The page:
A photo of the finished pizza is shown below.  Note the presence of the bubbling.  I had intentionally shaped the dough earlier than usual to see if I would experience that effect.  I happen to like bubbles, but for those who don't I recommend that the dough be allowed to sit at room temperature for 1-2 hours before shaping.  A slice photo follows this posting.



  • #67 by Pete-zza on 22 Oct 2004
  • And a Lehmann VWG slice.

  • #68 by Pete-zza on 23 Oct 2004
  • In the last post, I discussed how to increase the protein content of KA bread flour, through the use of vital wheat gluten (VWG), to approximate the protein content of the KA Sir Lancelot high-gluten flour--the type of flour that is deemed to be the best to use for a NY style pizza dough (such as the Tom L. NY style pizza dough).  In that post, I mentioned the possibility of increasing the protein content of an all-purpose flour to accomplish the same purpose.  While I haven't specifically done so in an actual pizza experiment with Tom L.'s recipe, I have calculated the amount of VWG that would have to be added to all-purpose flour to approximate the protein content of the KASL high-gluten flour.  For purposes of this calculation, I assumed the all-purpose flour to be the KA all-purpose flour, with a stated protein content of 11.7%.  (The calculation can also be performed for some other brand of all-pupose flour, but you will need to know the protein content as accurately as possible; KA is known to demand very small variances in the specified protein content of its flours so the calculation is likely to be more accurate than with other flours.)

    To determine the amount of VWG to add to the KA all-purpose flour, the first step is to determine the difference in protein levels of the KASL high-gluten flour and the KA all-purpose flour.   As indicated previously, the KASL flour has a protein content of 14.2%.  The KA all-purpose flour has a protein content of 11.7% (as noted above).  So, the difference is 2.5%.  Dividing this number by 0.6 gives us 4.167 (2.5/0.6 = 4.167). Multiplying the amount of flour called for by the recipe, 12.10 oz., by 4.167% yields an amount of VWG to add to the all-purpose flour of 0.50 oz., or 14.29 grams.  Using the Arrowhead VWG conversion factor of 1T = 9 grams, the amount of VWG to add to the KA all-purpose flour comes to a bit more than 1 1/2 T.

    The amount of additional water that is needed to compensate for the added VWG is equal to 1.5 times 0.50 oz., or 0.75 oz.  This is equal to about 1 3/8 T of water.

  • #69 by Pete-zza on 25 Oct 2004
  • It recently dawned on me that of all the techniques I have used to test out the dough for Tom L.'s NY style pizza dough recipe, there was one that I completely neglected--hand kneading. Also, my focus had been on the larger-sized pizzas that are characteristic of the New York style. I suspect also that in the back of my mind was King Arthur Flour's admonition that a dough made with a high-gluten flour, such as its Sir Lancelot flour, should "be kneaded by a mixer, processor, or bread machine, to fully develop its gluten." The last part of this admonition gave me pause to wonder what would happen if I hand-kneaded a dough using the KA Sir Lancelot flour but did so gently, without a desire to fully develop the gluten (along the lines recommended by Tom L.), and if I just reduced the size of the dough ball so that it would not be a physical chore to knead it. With these thoughts in mind, I attempted an experiment based on these premises.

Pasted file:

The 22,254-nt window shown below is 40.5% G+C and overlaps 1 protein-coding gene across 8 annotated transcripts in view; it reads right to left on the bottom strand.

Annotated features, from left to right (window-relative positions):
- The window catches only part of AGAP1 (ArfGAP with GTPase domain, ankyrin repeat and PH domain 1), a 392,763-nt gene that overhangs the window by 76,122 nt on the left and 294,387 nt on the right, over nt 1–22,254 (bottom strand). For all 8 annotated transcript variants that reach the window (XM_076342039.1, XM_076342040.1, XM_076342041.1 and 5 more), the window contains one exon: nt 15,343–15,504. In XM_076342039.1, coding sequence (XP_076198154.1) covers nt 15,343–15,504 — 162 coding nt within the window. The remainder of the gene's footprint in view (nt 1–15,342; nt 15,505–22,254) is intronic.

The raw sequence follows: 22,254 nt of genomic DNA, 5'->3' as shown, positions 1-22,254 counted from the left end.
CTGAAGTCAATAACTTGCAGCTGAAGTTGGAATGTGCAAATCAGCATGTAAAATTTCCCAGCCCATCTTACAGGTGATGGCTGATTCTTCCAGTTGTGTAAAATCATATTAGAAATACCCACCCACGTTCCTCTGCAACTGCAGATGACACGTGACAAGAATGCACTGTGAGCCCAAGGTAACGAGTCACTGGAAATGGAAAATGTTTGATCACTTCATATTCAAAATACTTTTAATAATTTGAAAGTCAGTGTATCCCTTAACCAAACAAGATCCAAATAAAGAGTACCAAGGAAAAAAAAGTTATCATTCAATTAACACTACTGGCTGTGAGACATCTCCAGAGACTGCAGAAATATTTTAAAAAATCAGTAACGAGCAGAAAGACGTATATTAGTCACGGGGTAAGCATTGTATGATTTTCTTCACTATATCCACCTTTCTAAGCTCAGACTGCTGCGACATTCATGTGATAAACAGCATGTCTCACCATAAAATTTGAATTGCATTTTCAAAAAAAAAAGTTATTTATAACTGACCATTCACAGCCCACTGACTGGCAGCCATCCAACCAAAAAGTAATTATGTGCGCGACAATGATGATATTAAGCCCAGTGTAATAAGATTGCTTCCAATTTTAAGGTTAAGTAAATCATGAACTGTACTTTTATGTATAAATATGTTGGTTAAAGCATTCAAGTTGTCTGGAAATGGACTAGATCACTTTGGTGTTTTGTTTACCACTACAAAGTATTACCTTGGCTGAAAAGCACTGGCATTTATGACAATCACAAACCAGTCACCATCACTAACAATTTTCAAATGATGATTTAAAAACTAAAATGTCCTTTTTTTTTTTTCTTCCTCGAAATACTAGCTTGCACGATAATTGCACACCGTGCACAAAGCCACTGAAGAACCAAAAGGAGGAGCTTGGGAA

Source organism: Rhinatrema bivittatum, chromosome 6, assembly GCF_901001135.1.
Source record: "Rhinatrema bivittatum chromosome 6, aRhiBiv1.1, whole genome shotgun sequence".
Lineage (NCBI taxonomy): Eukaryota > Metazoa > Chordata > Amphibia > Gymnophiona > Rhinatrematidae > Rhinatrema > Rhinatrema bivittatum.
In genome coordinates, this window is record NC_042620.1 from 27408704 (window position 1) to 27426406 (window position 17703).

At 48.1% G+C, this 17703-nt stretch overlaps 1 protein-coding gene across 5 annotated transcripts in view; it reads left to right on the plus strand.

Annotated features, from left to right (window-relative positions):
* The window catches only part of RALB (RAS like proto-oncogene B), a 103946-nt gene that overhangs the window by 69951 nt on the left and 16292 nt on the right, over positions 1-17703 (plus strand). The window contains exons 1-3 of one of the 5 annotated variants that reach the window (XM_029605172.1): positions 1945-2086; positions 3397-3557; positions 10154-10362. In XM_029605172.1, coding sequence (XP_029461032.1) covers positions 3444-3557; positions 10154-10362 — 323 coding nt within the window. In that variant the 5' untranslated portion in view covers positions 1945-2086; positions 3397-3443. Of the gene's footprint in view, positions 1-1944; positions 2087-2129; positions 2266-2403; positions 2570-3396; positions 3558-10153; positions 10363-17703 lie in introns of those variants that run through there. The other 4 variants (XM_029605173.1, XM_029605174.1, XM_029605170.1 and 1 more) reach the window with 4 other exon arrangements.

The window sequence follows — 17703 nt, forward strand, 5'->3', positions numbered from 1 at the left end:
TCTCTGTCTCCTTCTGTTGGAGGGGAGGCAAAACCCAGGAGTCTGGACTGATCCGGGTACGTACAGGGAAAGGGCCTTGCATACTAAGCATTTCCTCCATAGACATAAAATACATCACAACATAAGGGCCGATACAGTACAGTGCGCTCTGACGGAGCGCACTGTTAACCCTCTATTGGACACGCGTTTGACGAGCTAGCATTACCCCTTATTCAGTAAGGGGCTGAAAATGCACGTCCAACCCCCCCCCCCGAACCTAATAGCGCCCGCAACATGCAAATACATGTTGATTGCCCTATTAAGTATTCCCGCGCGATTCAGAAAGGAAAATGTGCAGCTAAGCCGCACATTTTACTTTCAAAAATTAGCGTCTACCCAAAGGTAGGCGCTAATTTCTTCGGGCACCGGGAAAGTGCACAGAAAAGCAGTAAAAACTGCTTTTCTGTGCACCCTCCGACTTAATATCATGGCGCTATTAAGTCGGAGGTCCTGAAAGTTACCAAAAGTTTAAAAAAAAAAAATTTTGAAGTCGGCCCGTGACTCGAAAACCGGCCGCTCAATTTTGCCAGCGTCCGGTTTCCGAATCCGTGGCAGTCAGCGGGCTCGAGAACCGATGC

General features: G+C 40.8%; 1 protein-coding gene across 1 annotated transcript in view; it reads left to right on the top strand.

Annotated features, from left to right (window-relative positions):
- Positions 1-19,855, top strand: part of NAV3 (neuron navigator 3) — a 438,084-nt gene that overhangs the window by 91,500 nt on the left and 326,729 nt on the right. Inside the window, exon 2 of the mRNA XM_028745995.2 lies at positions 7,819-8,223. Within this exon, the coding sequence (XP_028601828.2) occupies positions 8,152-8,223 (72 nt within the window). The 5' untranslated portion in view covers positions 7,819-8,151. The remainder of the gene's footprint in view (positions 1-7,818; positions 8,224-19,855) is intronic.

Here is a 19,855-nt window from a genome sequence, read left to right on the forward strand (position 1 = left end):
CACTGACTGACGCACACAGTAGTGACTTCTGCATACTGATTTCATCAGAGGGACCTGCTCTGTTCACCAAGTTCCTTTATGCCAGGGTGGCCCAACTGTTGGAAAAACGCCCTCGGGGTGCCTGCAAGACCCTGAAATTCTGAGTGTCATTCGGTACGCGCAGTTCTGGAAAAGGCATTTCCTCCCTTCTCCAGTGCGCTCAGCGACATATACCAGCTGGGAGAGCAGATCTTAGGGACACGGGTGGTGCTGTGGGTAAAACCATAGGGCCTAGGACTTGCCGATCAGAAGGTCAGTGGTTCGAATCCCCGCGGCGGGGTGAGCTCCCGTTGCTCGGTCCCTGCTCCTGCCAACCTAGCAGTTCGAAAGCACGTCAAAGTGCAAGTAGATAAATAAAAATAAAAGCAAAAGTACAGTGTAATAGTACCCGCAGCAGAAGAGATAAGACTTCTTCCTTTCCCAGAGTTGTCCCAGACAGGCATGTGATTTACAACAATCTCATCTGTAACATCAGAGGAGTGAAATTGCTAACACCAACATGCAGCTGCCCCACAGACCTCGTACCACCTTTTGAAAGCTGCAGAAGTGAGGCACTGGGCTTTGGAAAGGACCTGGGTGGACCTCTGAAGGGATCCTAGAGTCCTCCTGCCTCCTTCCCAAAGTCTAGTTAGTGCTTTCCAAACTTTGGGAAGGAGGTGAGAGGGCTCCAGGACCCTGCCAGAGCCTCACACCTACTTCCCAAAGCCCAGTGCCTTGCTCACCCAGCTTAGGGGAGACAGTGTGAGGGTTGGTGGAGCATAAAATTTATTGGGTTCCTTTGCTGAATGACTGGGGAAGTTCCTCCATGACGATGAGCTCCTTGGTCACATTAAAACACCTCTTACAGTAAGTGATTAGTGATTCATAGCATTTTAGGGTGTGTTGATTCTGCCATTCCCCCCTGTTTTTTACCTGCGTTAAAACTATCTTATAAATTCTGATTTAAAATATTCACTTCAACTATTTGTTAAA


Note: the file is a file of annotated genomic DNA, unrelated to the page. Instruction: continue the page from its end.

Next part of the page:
For purposes of the hand-kneading experiment, I decided on a dough ball weight that would be sufficient to produce a thin NY style dough with a diameter of about 12 inches. Using the expression W = Pi (i.e., 3.14) x 6 x 6 x 0.10 (the thickness factor for a thin pizza), I calculated a value for W (dough weight) of a bit over 11.30 ounces. I concluded that such a weight would enable one to make a pizza on a standard size pizza stone (or tiles), or on a 12-inch pizza screen. Little else would be required in the way of pizza making equipment (except, perhaps, a calculator ;D).  

    For the dough formulation itself, I decided on a relatively high hydration percentage, 63%, and an instant dry yeast (IDY) percentage of 0.25%. Using the mathematical techniques and weight-volume conversions as described in previous postings in this thread, I arrived at the following recipe formulation (including baker's percents):

      Flour (100%), KASL high-gluten, 6.80 oz. (about 1 5/8 c.)
      Water (63%), 4.30 oz. (about 5/8 c.)
      Salt (1.75%), 0.12 oz. (about 5/8 t.)
      Oil (1%), 0.07 oz. (about 1/2 t.)
      IDY (0.25%), 0.02 oz. (about 3/16 t.)

    To hand knead the dough using the above recipe, I had basically two methods to choose from--the countertop method or the bowl method.  I chose the bowl method because it is simple and less messy. However, for those who prefer the countertop method, this is my suggested approach. Combine all of the dry ingredients on a work surface, including the salt, and form into a mound. Make a well in the center of the mound, and gradually add the water to the center of the mound. Using the fingers or a fork, draw the flour mixture into the water. When all the water and flour have been combined, the dough mass should then be kneaded for about a minute or two. If the dough mass seems dry, that's OK and don't be tempted to add more water. It takes time for the flour to be hydrated by the water. Then add the oil and knead that into the dough, for about 2 minutes, and continue kneading for about another 2 or 3 minutes. (If the flour and water were not weighed, it may be necessary to add more of one or the other--a little bit at a time--to get a dough of the correct texture and feel.) The dough will be sufficiently kneaded and ready for refrigeration when it is shaped into a round ball and the outer surface is smooth (i.e., without tears) and shiny. If it isn't, continue kneading, gently, until it is.